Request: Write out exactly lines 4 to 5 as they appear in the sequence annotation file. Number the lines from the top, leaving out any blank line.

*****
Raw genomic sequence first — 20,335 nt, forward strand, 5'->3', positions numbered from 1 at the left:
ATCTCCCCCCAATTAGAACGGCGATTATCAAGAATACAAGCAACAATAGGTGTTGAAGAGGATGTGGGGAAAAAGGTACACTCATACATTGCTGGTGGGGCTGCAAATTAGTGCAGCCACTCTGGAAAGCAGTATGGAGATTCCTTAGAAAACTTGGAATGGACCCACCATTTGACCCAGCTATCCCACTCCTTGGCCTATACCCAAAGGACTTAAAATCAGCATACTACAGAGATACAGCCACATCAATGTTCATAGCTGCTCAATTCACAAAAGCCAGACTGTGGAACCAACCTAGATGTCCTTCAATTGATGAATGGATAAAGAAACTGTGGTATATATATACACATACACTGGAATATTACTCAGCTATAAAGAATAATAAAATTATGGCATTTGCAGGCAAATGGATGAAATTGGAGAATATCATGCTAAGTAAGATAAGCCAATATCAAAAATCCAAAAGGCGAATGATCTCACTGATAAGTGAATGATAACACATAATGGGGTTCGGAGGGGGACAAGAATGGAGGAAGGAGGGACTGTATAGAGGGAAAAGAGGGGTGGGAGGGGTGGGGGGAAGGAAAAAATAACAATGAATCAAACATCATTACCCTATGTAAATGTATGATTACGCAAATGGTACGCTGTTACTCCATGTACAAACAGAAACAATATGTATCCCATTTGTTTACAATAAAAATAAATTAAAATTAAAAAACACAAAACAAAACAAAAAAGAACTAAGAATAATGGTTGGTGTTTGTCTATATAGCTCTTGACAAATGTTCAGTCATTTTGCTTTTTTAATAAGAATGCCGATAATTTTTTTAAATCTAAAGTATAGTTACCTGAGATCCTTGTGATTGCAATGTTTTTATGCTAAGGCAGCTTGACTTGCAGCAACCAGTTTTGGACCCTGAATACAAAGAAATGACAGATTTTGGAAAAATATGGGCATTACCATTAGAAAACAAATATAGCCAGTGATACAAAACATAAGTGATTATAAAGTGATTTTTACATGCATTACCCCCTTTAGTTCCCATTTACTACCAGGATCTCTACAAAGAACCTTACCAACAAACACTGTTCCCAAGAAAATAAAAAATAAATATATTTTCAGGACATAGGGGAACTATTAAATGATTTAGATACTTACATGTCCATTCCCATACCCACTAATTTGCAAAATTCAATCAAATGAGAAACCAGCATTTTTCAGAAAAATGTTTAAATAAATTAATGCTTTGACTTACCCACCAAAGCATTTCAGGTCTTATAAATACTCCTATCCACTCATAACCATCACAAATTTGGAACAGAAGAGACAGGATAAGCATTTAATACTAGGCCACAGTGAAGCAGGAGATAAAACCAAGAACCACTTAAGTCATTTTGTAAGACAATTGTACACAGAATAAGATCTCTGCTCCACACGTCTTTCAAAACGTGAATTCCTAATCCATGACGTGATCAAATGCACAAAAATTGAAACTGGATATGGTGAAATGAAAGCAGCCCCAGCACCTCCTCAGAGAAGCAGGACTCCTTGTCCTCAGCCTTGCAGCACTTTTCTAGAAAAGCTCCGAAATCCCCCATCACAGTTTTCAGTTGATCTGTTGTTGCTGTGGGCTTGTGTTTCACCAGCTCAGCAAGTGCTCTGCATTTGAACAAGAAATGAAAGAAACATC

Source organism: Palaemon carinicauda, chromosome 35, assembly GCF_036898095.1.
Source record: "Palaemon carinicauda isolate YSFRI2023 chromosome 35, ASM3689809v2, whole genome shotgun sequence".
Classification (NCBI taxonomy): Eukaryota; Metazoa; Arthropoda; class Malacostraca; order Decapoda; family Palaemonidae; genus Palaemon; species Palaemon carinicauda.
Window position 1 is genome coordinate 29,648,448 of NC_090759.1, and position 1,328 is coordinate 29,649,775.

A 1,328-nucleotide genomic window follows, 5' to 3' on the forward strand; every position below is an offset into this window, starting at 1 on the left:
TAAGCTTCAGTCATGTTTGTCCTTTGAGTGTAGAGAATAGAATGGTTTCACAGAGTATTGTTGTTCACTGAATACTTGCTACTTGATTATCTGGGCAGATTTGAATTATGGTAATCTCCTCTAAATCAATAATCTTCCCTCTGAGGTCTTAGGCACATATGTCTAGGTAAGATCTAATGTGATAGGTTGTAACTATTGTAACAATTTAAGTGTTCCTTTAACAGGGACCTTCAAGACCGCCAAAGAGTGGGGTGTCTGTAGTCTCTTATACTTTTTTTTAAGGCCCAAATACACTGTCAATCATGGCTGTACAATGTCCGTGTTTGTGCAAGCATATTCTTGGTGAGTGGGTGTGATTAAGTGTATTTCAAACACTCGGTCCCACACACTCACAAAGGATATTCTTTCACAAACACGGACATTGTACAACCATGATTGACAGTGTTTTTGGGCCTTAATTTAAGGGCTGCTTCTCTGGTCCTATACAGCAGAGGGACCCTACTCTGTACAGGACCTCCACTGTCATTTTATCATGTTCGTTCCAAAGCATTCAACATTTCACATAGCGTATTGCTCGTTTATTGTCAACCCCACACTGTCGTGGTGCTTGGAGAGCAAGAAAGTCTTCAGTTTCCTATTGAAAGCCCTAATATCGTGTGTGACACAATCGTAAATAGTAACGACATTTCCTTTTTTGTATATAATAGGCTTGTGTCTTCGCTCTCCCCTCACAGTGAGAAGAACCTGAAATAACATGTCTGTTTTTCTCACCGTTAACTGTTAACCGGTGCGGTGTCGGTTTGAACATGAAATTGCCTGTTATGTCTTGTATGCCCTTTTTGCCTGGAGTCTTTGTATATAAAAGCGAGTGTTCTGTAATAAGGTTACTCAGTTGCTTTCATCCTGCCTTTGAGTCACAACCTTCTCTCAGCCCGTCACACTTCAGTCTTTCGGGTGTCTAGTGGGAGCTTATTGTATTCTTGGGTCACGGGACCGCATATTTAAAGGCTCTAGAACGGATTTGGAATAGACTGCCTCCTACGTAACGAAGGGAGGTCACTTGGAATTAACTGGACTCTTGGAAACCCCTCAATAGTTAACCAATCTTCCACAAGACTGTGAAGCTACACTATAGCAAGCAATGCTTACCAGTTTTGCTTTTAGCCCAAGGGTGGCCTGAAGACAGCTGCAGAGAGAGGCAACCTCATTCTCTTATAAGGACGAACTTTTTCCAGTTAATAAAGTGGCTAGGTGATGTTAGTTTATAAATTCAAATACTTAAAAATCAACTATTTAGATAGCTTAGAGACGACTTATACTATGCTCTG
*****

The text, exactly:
Source record: "Palaemon carinicauda isolate YSFRI2023 chromosome 35, ASM3689809v2, whole genome shotgun sequence".
Classification (NCBI taxonomy): Eukaryota; Metazoa; Arthropoda; class Malacostraca; order Decapoda; family Palaemonidae; genus Palaemon; species Palaemon carinicauda.